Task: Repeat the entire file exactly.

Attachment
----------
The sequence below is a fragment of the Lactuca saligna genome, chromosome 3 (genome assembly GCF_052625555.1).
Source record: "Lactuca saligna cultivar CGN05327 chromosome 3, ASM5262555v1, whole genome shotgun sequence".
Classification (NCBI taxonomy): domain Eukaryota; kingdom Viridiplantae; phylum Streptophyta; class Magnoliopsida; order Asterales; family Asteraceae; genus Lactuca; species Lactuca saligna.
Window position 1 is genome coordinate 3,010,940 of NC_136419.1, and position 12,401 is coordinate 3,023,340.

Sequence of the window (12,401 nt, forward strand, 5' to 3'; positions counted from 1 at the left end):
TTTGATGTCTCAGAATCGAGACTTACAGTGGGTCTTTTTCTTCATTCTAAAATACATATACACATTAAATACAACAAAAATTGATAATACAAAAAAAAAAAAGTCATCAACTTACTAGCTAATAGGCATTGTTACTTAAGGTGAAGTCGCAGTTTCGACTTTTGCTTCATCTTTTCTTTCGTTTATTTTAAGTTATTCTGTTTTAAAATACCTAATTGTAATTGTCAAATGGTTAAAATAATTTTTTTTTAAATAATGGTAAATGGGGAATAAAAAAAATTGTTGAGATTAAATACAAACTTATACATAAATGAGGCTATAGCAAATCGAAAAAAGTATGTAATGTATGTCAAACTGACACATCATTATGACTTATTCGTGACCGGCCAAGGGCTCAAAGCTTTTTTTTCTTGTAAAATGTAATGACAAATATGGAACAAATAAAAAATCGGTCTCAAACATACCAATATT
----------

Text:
The sequence below is a fragment of the Lactuca saligna genome, chromosome 3 (genome assembly GCF_052625555.1).
Source record: "Lactuca saligna cultivar CGN05327 chromosome 3, ASM5262555v1, whole genome shotgun sequence".
Classification (NCBI taxonomy): domain Eukaryota; kingdom Viridiplantae; phylum Streptophyta; class Magnoliopsida; order Asterales; family Asteraceae; genus Lactuca; species Lactuca saligna.
Window position 1 is genome coordinate 3,010,940 of NC_136419.1, and position 12,401 is coordinate 3,023,340.

Sequence of the window (12,401 nt, forward strand, 5' to 3'; positions counted from 1 at the left end):
TTTGATGTCTCAGAATCGAGACTTACAGTGGGTCTTTTTCTTCATTCTAAAATACATATACACATTAAATACAACAAAAATTGATAATACAAAAAAAAAAAAGTCATCAACTTACTAGCTAATAGGCATTGTTACTTAAGGTGAAGTCGCAGTTTCGACTTTTGCTTCATCTTTTCTTTCGTTTATTTTAAGTTATTCTGTTTTAAAATACCTAATTGTAATTGTCAAATGGTTAAAATAATTTTTTTTTAAATAATGGTAAATGGGGAATAAAAAAAATTGTTGAGATTAAATACAAACTTATACATAAATGAGGCTATAGCAAATCGAAAAAAGTATGTAATGTATGTCAAACTGACACATCATTATGACTTATTCGTGACCGGCCAAGGGCTCAAAGCTTTTTTTTCTTGTAAAATGTAATGACAAATATGGAACAAATAAAAAATCGGTCTCAAACATACCAATATT